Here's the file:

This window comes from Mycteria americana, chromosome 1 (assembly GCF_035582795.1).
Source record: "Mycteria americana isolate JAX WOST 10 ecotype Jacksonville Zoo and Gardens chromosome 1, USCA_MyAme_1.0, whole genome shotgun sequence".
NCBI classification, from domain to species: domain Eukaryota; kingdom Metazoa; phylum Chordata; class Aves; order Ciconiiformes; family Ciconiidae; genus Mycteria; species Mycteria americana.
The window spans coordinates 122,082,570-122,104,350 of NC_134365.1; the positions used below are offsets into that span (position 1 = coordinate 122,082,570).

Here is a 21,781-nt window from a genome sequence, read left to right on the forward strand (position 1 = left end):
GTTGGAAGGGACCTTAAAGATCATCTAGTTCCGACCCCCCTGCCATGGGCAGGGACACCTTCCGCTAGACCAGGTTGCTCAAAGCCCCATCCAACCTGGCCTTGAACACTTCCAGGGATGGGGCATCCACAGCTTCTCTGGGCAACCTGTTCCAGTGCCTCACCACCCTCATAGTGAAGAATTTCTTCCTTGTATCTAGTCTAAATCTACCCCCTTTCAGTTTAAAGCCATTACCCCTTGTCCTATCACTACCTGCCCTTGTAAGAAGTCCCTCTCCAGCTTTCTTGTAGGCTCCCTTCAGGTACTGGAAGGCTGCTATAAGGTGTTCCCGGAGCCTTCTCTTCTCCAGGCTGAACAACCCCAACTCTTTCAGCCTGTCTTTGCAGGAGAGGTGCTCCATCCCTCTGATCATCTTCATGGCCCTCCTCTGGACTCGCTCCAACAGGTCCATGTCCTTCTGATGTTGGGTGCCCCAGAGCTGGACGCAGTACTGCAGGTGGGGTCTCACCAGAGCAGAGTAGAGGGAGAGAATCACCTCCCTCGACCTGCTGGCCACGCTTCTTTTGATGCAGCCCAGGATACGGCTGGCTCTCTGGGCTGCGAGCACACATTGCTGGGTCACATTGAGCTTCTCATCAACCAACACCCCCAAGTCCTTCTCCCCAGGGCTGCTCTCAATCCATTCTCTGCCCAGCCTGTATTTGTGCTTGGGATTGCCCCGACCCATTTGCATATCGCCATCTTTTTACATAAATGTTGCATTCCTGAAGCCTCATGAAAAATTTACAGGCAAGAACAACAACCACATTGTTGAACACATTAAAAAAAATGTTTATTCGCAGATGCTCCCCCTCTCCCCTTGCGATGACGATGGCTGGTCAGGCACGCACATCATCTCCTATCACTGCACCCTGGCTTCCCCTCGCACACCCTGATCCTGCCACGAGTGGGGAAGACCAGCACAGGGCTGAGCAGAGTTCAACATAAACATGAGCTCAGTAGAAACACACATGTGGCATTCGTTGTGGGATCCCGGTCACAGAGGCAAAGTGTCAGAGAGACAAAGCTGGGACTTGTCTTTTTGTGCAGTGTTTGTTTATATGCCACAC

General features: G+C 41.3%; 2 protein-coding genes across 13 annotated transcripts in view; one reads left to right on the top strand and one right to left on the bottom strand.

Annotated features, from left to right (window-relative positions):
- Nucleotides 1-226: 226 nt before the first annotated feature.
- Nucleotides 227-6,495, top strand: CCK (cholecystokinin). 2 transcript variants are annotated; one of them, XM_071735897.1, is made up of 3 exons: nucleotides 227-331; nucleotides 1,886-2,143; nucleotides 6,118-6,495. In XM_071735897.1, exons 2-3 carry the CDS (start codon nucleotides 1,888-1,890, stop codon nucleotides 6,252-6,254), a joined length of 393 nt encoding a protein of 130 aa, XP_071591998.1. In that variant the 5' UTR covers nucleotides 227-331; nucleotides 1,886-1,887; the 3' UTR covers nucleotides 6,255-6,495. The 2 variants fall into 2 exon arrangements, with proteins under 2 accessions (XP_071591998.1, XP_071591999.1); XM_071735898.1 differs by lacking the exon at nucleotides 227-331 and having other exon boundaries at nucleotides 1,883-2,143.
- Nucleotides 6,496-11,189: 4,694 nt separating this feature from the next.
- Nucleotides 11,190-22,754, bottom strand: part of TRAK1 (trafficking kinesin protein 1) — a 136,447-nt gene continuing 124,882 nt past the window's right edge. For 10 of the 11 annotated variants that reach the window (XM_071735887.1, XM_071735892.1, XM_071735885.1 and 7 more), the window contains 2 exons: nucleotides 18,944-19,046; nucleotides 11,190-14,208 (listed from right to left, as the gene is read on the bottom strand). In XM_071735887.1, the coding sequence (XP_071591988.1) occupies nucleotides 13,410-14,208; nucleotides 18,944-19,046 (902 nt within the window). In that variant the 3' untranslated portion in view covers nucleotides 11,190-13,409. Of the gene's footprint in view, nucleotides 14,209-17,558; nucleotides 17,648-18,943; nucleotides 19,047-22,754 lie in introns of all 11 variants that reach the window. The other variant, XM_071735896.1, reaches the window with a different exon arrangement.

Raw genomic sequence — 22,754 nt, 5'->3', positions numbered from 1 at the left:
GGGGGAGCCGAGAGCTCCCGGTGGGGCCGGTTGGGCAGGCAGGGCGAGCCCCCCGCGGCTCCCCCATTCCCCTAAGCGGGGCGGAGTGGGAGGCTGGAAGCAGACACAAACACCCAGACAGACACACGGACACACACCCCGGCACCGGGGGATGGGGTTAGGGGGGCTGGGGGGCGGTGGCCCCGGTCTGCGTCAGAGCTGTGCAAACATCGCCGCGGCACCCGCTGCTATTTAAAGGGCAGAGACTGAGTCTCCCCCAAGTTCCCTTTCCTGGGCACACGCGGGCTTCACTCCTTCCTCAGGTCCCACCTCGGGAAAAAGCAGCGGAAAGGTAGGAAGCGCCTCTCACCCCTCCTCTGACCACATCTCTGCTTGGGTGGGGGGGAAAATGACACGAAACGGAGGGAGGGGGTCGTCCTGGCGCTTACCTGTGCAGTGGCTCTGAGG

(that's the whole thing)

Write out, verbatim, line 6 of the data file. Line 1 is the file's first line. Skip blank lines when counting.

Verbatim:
GTTGGAAGGGACCTTAAAGATCATCTAGTTCCGACCCCCCTGCCATGGGCAGGGACACCTTCCGCTAGACCAGGTTGCTCAAAGCCCCATCCAACCTGGCCTTGAACACTTCCAGGGATGGGGCATCCACAGCTTCTCTGGGCAACCTGTTCCAGTGCCTCACCACCCTCATAGTGAAGAATTTCTTCCTTGTATCTAGTCTAAATCTACCCCCTTTCAGTTTAAAGCCATTACCCCTTGTCCTATCACTACCTGCCCTTGTAAGAAGTCCCTCTCCAGCTTTCTTGTAGGCTCCCTTCAGGTACTGGAAGGCTGCTATAAGGTGTTCCCGGAGCCTTCTCTTCTCCAGGCTGAACAACCCCAACTCTTTCAGCCTGTCTTTGCAGGAGAGGTGCTCCATCCCTCTGATCATCTTCATGGCCCTCCTCTGGACTCGCTCCAACAGGTCCATGTCCTTCTGATGTTGGGTGCCCCAGAGCTGGACGCAGTACTGCAGGTGGGGTCTCACCAGAGCAGAGTAGAGGGAGAGAATCACCTCCCTCGACCTGCTGGCCACGCTTCTTTTGATGCAGCCCAGGATACGGCTGGCTCTCTGGGCTGCGAGCACACATTGCTGGGTCACATTGAGCTTCTCATCAACCAACACCCCCAAGTCCTTCTCCCCAGGGCTGCTCTCAATCCATTCTCTGCCCAGCCTGTATTTGTGCTTGGGATTGCCCCGACCCATTTGCATATCGCCATCTTTTTACATAAATGTTGCATTCCTGAAGCCTCATGAAAAATTTACAGGCAAGAACAACAACCACATTGTTGAACACATTAAAAAAAATGTTTATTCGCAGATGCTCCCCCTCTCCCCTTGCGATGACGATGGCTGGTCAGGCACGCACATCATCTCCTATCACTGCACCCTGGCTTCCCCTCGCACACCCTGATCCTGCCACGAGTGGGGAAGACCAGCACAGGGCTGAGCAGAGTTCAACATAAACATGAGCTCAGTAGAAACACACATGTGGCATTCGTTGTGGGATCCCGGTCACAGAGGCAAAGTGTCAGAGAGACAAAGCTGGGACTTGTCTTTTTGTGCAGTGTTTGTTTATATGCCACAC